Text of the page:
A Chinese Protestant pastor is vowing to keep preaching to his flock despite the closure of his prominent underground church in Beijing, defying the government’s intensifying pressure on religious groups.

Pastor Jin Mingri had given sermons at the Zion Church, one of the biggest unofficial congregations in the country, for the past decade until local officials shut it down on Sunday.

This photo taken on September 12, 2018 shows Jin Mingri, head pastor of the Zion church, posing in Beijing days after authorities shut down one of China’s largest “underground” Protestant churches. Photo: AFP/Fred Dufour.

Its nine other satellite venues have also been closed, but Jin remains adamant that he will continue running the church.

“A church is more than just about a space,” he told AFP in an interview. “It’s about gathering together to worship, it’s about belief.”

Housed on the third storey of a nondescript commercial building in a northern Beijing suburb, Zion had up to 1,600 people attending its services each weekend.

But on September 9, some 70 officers stormed into Zion’s premises and ordered everyone out, tearing down signs and the church’s logo, Jin said.

The local civil affairs bureau said an investigation found that the church “was not registered and carried out activities in the name of social organisations without authorisation.”

The church’s troubles started in February this year as tighter regulations on religious groups kicked in.

Authorities asked that the church install CCTV cameras in the sanctuary. Jin refused.

“In the 70 year history of the people’s republic, (Christians) have had a lot of harm and ill done to us, so churchgoers wouldn’t feel too comfortable about their personal information being made public,” he said.

“So we said no to the installation.”

It marked the start a sustained campaign, with church members threatened at home and at their workplaces, and some evicted by their landlords or asked to leave their jobs because of their links to Zion, Jin said.

He added that the authorities have branded his church a “cult”.

The building’s owners were also pressured to prematurely end their partnership, refusing to renew the church’s lease after it expired in August and plastering eviction notices outside.

Churchgoers were also handed similar notices whenever they left the building.

Since then, Jin estimates the church has lost up to 400 followers.

Jin said he is harassed daily by officers and was briefly detained after he tried to retrieve personal items from the shuttered church on Tuesday.

Dozens of officers guarded the compound housing the former church this week, preventing AFP journalists from entering the building.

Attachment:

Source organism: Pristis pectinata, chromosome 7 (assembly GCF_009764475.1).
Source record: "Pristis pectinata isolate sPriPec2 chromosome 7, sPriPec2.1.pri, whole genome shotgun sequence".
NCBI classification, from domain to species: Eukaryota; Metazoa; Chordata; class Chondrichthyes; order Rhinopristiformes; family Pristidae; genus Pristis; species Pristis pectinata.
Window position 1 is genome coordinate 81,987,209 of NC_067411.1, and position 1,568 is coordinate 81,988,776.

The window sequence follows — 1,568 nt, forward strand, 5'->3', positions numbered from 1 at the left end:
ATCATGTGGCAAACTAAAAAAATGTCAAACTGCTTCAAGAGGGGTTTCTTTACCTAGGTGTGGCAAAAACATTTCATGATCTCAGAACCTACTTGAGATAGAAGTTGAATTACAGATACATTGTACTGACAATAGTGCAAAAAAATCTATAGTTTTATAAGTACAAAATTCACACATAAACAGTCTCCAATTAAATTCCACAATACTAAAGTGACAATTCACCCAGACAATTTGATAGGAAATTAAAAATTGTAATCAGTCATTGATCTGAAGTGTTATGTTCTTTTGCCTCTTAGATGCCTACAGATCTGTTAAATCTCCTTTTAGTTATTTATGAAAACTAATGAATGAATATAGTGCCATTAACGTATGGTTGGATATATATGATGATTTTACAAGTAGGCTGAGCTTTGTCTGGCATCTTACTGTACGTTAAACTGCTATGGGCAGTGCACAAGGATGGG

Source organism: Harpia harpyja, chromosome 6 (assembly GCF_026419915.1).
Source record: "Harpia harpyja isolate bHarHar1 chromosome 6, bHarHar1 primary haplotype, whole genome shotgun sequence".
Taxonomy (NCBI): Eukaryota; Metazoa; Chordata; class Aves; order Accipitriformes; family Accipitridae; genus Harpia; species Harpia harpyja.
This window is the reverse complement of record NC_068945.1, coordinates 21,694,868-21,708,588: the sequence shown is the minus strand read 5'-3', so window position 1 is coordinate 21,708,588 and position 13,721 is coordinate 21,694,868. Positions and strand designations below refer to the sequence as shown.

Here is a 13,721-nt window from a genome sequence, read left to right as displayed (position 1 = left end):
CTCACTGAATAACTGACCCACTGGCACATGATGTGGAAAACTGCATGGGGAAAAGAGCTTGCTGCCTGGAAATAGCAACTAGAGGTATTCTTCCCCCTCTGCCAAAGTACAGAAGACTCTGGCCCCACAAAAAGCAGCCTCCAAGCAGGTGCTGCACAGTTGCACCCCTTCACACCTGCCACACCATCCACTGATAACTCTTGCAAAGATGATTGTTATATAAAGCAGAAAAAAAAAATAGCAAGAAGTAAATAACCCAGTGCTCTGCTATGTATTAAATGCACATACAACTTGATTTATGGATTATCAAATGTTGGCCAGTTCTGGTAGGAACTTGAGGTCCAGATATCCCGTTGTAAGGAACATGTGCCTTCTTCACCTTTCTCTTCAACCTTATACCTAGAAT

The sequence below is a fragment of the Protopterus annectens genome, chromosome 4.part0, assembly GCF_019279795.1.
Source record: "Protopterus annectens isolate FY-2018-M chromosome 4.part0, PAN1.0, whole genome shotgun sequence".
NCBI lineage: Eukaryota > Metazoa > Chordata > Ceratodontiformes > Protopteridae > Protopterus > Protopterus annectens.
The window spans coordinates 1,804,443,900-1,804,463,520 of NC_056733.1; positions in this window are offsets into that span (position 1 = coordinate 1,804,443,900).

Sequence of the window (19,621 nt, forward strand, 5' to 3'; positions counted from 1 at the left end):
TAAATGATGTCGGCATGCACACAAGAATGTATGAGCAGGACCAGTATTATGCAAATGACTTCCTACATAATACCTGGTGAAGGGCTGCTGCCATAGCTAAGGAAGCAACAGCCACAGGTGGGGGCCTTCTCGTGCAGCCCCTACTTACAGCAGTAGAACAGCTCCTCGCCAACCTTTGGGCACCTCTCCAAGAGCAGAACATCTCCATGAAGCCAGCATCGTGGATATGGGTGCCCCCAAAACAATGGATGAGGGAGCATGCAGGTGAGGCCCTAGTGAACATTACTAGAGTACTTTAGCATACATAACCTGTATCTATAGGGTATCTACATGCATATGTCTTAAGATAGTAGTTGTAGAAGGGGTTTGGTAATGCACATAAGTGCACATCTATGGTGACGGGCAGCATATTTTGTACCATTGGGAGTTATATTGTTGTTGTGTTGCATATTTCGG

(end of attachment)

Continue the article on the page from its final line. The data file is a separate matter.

“The way they are trying to control religion, they are using tactics from the former Soviet Union… where the church is a political tool,” he said.

‘Burnt bibles’

China’s top leaders have recently called for the “Sinicisation” of religious practice — bringing it in line with “traditional” Chinese values and culture — sparking concern among rights groups.

This week, draft regulations suggested Beijing is looking to restrict religious content online, such as images of people praying or chanting.

Christians in the country are split between unofficial “house” or “underground” churches like Zion, and state-sanctioned churches where Communist Party songs also feature in the order of service.

Churches in central Henan province have seen their crosses torn down, followers harassed and buildings shuttered, according to Bob Fu, founder of ChinaAid, a Christian human rights NGO.

The closures of churches represent “a significant escalation on President Xi’s crackdown against religious freedom in China,” Fu told AFP.

“Now that the Chinese Communist Party has started to burn Bibles and coerce millions of believers in the Christian faith and other religious minorities to even sign a written pledge to renounce their basic religious beliefs, the international community should be alarmed and outraged.”

‘Social upheaval’

The state-linked China Christian Council estimates the country has around 20 million Christians  — excluding Catholics — in official churches supervised by the authorities.

But the true number of worshippers could be higher, up to 70 million, according to some estimates.

China’s roughly 12 million Catholics are also divided between a government-run association, whose clergy are chosen by the atheist Communist Party, and an unofficial underground church loyal to the Vatican.

Jin believes there will be “social upheaval” should the government try to erase religion, adding that he will continue to lead worship sessions outside the former church building.

“This is a new generation, which is why the church has to be alert, and be ready to accept this challenge,” he said.

“We must continue to fight for the truth, and stand by our faith to respond to this challenge as it is our responsibility.”

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